19.03.2021

Hardwood Timber Flooring

 

Timber has been a favorite choice of floor covering in Australia for decades and still leads its niche. Over the years traditional timber floorboards have changed to a more variety of options in sizes and finishes, but still, be a worm natural solution to inlight character and style of any real estate. 

 

If you are thinking of installing new flooring in your home, this is a pretty big decision to make! You are likely researching the different types of flooring that would suit the climate, lifestyle, size and decor of your home. In this blog, as you will have gathered from the title, we’ll be exploring hardwood timber flooring, and how it can improve the quality, style and practicality of your home.

 

Hardwood Timber Flooring As A Home Floor Option

 

What makes hardwood timber flooring a good home floor option? Every type of flooring has its pros and cons, but hardwood floors are a truly brilliant option for almost all homeowners.

 

Firstly, hardwood flooring is super durable. Wood is a material that lasts hundreds of years when it is cared for properly, meaning that you will have beautiful flooring for life if you choose it for your home. When you choose timber flooring, you don’t have to worry about replacing the floor in a few years’ time.

 

In addition, timber flooring provides a stunning aesthetic for your home. If you are searching for ways to make your home more elegant, classy and timeless, beautiful timber flooring is the way to go. With gorgeous shine that allows sunlight to bounce beautifully around the space, hardwood floors take your home from average to unforgettable. 

 

In the past year, we have all been more attuned to the cleanliness of our homes, in light of the coronavirus pandemic. Timber flooring is definitely the cleaner option, when you consider how much bacteria carpets can hold. Wood floors are super easy to clean, making your home feel and look cleaner, brighter and overall more hygienic.

 

Overall, hardwood timber flooring is the perfect addition to any home that wants to increase its elegance, durability, sustainability and cleanliness.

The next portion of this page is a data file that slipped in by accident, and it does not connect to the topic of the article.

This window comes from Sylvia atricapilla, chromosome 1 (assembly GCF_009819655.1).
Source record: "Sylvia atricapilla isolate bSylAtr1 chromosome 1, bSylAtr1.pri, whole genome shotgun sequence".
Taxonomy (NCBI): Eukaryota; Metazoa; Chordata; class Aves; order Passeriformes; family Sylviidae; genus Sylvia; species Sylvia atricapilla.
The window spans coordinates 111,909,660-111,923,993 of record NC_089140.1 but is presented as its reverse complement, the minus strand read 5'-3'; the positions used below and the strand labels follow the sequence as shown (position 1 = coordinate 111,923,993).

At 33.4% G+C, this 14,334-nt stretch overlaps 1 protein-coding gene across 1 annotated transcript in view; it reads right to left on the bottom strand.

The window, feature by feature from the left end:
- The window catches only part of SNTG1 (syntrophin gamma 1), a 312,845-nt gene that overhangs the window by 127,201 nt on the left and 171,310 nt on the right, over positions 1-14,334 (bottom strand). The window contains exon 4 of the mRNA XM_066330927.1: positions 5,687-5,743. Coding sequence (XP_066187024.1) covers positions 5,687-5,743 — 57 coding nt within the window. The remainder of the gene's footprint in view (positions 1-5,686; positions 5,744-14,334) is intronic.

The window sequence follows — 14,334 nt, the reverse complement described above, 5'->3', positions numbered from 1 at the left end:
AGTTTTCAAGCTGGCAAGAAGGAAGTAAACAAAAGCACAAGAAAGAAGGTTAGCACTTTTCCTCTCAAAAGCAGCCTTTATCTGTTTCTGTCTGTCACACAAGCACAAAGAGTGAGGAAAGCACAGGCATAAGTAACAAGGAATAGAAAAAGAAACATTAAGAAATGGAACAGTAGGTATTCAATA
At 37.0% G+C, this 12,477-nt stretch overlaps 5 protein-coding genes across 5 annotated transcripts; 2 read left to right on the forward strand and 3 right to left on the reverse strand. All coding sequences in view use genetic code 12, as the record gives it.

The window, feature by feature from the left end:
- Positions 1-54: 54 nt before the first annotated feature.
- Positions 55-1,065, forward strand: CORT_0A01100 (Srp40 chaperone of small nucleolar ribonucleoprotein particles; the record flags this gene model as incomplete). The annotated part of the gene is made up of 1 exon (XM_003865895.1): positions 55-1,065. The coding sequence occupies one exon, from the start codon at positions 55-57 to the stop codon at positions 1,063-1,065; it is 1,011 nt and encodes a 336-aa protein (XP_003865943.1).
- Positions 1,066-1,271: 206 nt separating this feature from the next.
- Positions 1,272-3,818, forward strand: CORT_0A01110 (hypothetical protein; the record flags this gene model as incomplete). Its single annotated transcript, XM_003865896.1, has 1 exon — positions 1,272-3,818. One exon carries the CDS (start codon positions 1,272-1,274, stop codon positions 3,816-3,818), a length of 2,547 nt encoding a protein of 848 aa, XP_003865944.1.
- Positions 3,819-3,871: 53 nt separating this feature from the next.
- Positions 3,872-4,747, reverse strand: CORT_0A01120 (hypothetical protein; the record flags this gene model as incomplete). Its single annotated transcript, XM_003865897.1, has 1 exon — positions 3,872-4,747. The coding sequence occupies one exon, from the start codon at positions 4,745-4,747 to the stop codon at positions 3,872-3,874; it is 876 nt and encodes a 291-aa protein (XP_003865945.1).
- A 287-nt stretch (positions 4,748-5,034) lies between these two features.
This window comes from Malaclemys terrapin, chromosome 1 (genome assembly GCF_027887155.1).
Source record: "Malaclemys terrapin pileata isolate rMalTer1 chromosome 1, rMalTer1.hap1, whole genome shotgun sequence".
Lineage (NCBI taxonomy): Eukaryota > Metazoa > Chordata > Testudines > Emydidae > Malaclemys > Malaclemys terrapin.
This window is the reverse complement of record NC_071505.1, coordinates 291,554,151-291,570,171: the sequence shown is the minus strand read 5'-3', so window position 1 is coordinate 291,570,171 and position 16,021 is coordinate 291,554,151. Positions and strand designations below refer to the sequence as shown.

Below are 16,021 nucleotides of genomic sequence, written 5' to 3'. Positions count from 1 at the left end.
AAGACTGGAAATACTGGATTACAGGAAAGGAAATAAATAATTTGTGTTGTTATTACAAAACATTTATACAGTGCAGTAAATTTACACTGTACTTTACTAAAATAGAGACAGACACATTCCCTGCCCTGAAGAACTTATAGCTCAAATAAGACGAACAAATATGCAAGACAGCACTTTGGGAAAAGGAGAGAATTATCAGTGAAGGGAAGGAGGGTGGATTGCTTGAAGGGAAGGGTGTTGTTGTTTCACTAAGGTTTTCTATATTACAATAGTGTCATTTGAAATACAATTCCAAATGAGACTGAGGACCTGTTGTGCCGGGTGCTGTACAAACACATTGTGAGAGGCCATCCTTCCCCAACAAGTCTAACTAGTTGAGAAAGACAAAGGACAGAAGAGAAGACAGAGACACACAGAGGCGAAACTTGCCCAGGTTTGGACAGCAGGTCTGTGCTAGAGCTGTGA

Available options for timber flooring

 

When it comes to timber flooring, there are more options available than you might originally have thought. Traditional wood flooring is, of course, cut down to size and created from natural tree wood. This is just one available option in today’s world - and here we’ll explore it further, along with another option that has emerged in recent years.

Solid timber flooring

 

Traditional solid timber flooring, as we said before, comes from natural trees that have been cut and shaped for flooring purposes. With solid timber, you can have flooring from many different types of tree, including species of Australian hardwood to choose from:

 

Australian Beech - This attractive hardwood has a warm tone and ranges from golden brown to a slightly pink shade.

Blackbutt - Blackbutt is a straight-grained hardwood with a pale brown hue.

Brush Box - This richly coloured hardwood is a popular choice for flooring as it features an even texture and attractive tones of brownish-red through to pale pink.

Flooded Rose Gum - Flooded Rose Gum has a unique range of hues which range from the soft rose pink, which is where it gets its name, to rich reds and brown tones.

Forest Red - As its name suggests, Forest Red is a distinctive blend of warm red tones.

Iron Bark - Iron Bark provides a varied range of tones that range from light brown to richer shades of red.

Red Mahogany - Mahogany is a rich brown with red tones, which has a luxurious feel.

Spotted Gum - This mottled wood features shades of brown.

Sydney Blue Gum - This distinctively coloured timber features red and pinkish tones.

Turpentine - Turpentine is one of the most durable types of timber flooring and features brown hues.

 

Western Australian Karri - This attractive hardwood ranges from a soft pink colour through to shades of reddish-brown.